Wednesday, October 11, 2017

D&D 5e and the D&D We Recall

Remember this age? It was a grand time to be a gamer. The Satanic Panic and the days of D&D Yellow Journalism were over and there was more D& product than there ever had been. At least that's how many remember it. Notice the above books, 1e supplements, 2e Core, and a 2.5e Options book. It was a wild and crazy time for gaming, a time in many ways presaging the rise of 3rd edition.

For others of us, it was a time of decline. I owned these books (except for Tome of Magic) but rarely played with them. I was still using what I had grown up with:
Now, I did use other books. The most common ones were:

Because we never had a very defined pantheon in out worlds, but just assumed that in the D&D multiverse all these Gods and Goddesses held sway over some part of any world that existed. It was only later that this view was refined. And who couldn't use new beasties to encounter and overcome. I mean FF is still one of my favorite monster manuals.

But there were others that figured much, much less in my play, the survival guides, Manual of the Planes and Oriental Adventures were seldom referred to. They were mostly novelties, fun to look at, but not really applicable to any games we were playing. The one ninja played in our party used the single class Genin option from Dragon #121 instead of OA, we were just more comfortable with Dragon than OA.

The one we had more of an uncertain love for was the infamous Unearthed Arcana. Really, just a re-written compendium of various Dragon articles and material from other supplements, it introduced two over-powered classes into the game, a weird half class (thief-acrobats), codified rules for specialization, and a boat load of new spells. Yes, we added cantrips on our spell lists, but never found a whole lot of use for them frankly. They were true cantrips, not the cantrips of today, some of which are as powerful as third level spells used to be! I made one Cavalier, that I never ended up playing with. I think a friend of mine played a barbarian a couple of times, but we all thought he was overpowered. And everyone, who could picked up specialization, even though we really felt kind of dirty about it, and DMs kind of hated it. Which led to our love-hate relationship with UA. We just had that innate feel that this was doing something to the game none of us were really comfortable with. The power curve had begun to drift outside of the line of what we considered D&D.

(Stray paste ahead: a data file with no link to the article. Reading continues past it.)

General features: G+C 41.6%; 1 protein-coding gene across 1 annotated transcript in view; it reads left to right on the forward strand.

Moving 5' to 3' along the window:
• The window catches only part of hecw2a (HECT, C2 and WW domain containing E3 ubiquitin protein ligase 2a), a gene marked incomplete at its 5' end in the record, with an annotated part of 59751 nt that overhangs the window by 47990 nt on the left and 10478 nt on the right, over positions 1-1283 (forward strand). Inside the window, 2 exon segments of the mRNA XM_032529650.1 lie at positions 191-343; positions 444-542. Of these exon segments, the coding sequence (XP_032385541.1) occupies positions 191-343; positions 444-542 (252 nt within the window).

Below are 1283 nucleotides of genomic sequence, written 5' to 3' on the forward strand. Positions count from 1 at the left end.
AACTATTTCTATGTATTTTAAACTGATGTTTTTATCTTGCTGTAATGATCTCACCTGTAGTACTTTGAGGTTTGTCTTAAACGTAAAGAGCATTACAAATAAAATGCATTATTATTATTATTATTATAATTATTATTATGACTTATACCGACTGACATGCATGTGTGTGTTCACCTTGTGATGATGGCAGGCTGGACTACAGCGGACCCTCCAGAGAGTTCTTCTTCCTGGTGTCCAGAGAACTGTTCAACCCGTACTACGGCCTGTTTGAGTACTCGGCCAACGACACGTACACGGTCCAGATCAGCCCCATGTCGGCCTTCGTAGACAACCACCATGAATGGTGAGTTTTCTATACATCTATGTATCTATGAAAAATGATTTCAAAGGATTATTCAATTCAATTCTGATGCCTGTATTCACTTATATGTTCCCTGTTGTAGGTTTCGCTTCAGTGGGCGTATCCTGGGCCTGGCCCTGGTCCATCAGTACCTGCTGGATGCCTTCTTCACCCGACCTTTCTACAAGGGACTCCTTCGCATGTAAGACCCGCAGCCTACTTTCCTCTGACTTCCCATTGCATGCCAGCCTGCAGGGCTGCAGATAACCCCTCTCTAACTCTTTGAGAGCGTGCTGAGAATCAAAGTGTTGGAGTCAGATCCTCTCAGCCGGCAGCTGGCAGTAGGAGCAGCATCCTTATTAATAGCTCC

When Second Edition was released in the early 90's, I as still playing 1e, and not even really interested in picking up the new books--not at first anyway. I poo-pooed the books and the changes for some time, even though I had already adopted some of these changes that had been filtering into late 1e splat books and via Dragon magazine. The primary change that was occurring and, I feel, one of the main reasons I at first rejected much of 2e was that there was a shift occurring to character and story centered play. Just look at some of the new covers, even to reprints of the 1e books:

You can see that even by late 1e there is a focus on individual persons, instead of the earlier focus on setting, adventure, and typical old school tropes. And of course 2e followed suit. The player's hadbooks and dungeon masters guides from this era are beautifully done. The artistic quality has improved, even if the content has shifted. We can see that this is a game about heroes and what heroes do, their actions, their stories, their challenges.

 Now, this is not a "bad" thing. After all, of course we knew this was true. Our PCs were trying to be heroes at least, and even if they weren't heroic yet, the stories of the dangers they had faced, the dungeons they had slogged through and survived, the wildlands they had journeyed across in trailblazing fashion to overcome were the stuff of legends. In a very real way this shift in focus simply became what Williams and the Blooms decided to focus on as the selling point and trajectory for future D&D.

The problem, though, was that this was _not_ what D&D had been, nor what it had focused on. Not exclusively at least. The original game had moved warriors and wizards from the wargaming table into the dungeon beneath the castle and the catacombs below. It had dared them to venture into the untamed lands beyond the castle walls and as a result great stories were told. The story was possible because the lands had changed. Setting was the key component that had shifted, and story arose out of the explorers' interactions with this new, dangerous and magical land and its inhabitants. The transition from this approach to a character driven and story focused approach happened gradually, but by 1990 the entire D&D industry shifted to embrace this new angle.